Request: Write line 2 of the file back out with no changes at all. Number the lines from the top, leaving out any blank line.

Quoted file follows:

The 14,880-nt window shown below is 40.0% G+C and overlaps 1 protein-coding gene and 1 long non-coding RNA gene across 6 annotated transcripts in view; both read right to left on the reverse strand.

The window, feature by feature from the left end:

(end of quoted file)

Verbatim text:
The window, feature by feature from the left end: